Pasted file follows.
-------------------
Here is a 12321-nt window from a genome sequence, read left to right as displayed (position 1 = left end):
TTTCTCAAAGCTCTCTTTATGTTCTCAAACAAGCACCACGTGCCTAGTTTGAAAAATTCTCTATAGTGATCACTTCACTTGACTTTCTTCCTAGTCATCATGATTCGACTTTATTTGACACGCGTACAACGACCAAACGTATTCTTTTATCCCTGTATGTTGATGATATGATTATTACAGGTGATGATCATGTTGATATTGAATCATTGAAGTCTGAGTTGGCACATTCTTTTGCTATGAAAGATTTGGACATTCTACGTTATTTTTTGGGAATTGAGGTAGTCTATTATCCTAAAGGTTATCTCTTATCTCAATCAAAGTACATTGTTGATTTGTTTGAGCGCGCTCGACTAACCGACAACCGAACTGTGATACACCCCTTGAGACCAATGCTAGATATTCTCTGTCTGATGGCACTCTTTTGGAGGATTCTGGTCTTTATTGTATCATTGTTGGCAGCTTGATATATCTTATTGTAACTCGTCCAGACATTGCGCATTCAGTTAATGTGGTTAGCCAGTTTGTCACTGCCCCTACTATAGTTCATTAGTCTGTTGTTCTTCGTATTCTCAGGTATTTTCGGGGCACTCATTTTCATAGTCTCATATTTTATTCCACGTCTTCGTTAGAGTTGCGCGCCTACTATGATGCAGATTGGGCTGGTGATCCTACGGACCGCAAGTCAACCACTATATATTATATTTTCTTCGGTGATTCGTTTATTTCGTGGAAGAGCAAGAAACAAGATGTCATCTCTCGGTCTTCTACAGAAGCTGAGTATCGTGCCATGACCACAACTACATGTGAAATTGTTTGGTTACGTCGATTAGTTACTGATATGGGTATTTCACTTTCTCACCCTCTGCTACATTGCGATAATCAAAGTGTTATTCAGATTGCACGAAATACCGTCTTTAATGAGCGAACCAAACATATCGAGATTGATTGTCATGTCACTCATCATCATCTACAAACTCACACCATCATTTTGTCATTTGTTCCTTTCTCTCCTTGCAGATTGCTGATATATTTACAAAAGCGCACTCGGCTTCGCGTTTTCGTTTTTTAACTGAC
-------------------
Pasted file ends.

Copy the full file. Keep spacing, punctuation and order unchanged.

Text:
Here is a 12321-nt window from a genome sequence, read left to right as displayed (position 1 = left end):
TTTCTCAAAGCTCTCTTTATGTTCTCAAACAAGCACCACGTGCCTAGTTTGAAAAATTCTCTATAGTGATCACTTCACTTGACTTTCTTCCTAGTCATCATGATTCGACTTTATTTGACACGCGTACAACGACCAAACGTATTCTTTTATCCCTGTATGTTGATGATATGATTATTACAGGTGATGATCATGTTGATATTGAATCATTGAAGTCTGAGTTGGCACATTCTTTTGCTATGAAAGATTTGGACATTCTACGTTATTTTTTGGGAATTGAGGTAGTCTATTATCCTAAAGGTTATCTCTTATCTCAATCAAAGTACATTGTTGATTTGTTTGAGCGCGCTCGACTAACCGACAACCGAACTGTGATACACCCCTTGAGACCAATGCTAGATATTCTCTGTCTGATGGCACTCTTTTGGAGGATTCTGGTCTTTATTGTATCATTGTTGGCAGCTTGATATATCTTATTGTAACTCGTCCAGACATTGCGCATTCAGTTAATGTGGTTAGCCAGTTTGTCACTGCCCCTACTATAGTTCATTAGTCTGTTGTTCTTCGTATTCTCAGGTATTTTCGGGGCACTCATTTTCATAGTCTCATATTTTATTCCACGTCTTCGTTAGAGTTGCGCGCCTACTATGATGCAGATTGGGCTGGTGATCCTACGGACCGCAAGTCAACCACTATATATTATATTTTCTTCGGTGATTCGTTTATTTCGTGGAAGAGCAAGAAACAAGATGTCATCTCTCGGTCTTCTACAGAAGCTGAGTATCGTGCCATGACCACAACTACATGTGAAATTGTTTGGTTACGTCGATTAGTTACTGATATGGGTATTTCACTTTCTCACCCTCTGCTACATTGCGATAATCAAAGTGTTATTCAGATTGCACGAAATACCGTCTTTAATGAGCGAACCAAACATATCGAGATTGATTGTCATGTCACTCATCATCATCTACAAACTCACACCATCATTTTGTCATTTGTTCCTTTCTCTCCTTGCAGATTGCTGATATATTTACAAAAGCGCACTCGGCTTCGCGTTTTCGTTTTTTAACTGAC